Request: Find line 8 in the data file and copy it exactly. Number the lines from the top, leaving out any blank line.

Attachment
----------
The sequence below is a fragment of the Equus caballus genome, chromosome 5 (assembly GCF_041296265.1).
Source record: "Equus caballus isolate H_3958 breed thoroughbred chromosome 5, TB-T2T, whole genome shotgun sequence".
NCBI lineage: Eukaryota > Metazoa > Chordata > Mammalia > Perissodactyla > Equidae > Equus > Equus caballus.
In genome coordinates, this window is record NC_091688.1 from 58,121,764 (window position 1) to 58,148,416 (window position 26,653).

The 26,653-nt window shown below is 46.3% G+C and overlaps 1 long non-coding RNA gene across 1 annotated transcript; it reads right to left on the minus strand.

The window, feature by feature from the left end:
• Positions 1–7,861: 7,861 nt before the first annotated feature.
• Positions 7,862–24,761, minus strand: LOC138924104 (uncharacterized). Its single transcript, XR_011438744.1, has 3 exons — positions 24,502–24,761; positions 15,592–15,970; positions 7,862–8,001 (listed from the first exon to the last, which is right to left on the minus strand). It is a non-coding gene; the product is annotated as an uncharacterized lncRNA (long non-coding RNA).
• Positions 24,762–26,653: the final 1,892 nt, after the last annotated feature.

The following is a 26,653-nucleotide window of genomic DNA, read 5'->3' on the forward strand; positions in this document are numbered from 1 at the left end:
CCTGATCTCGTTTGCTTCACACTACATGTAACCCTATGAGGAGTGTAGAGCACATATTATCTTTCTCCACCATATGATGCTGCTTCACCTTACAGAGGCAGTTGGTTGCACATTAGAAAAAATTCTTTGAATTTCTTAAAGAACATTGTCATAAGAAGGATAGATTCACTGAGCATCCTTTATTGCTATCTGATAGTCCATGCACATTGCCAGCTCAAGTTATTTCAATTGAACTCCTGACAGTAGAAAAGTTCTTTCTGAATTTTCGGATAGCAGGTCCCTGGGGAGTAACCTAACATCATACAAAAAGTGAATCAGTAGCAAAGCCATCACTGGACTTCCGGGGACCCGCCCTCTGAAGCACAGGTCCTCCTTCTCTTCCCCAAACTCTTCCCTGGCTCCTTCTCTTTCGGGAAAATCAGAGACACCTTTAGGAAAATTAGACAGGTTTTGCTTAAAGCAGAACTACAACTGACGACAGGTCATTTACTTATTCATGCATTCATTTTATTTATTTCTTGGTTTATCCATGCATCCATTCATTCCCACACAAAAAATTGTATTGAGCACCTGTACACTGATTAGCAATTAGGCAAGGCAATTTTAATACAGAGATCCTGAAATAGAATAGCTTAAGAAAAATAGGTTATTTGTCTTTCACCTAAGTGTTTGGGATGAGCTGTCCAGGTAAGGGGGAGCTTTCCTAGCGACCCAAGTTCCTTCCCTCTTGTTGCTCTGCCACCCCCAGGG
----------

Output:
• Positions 7,862–24,761, minus strand: LOC138924104 (uncharacterized). Its single transcript, XR_011438744.1, has 3 exons — positions 24,502–24,761; positions 15,592–15,970; positions 7,862–8,001 (listed from the first exon to the last, which is right to left on the minus strand). It is a non-coding gene; the product is annotated as an uncharacterized lncRNA (long non-coding RNA).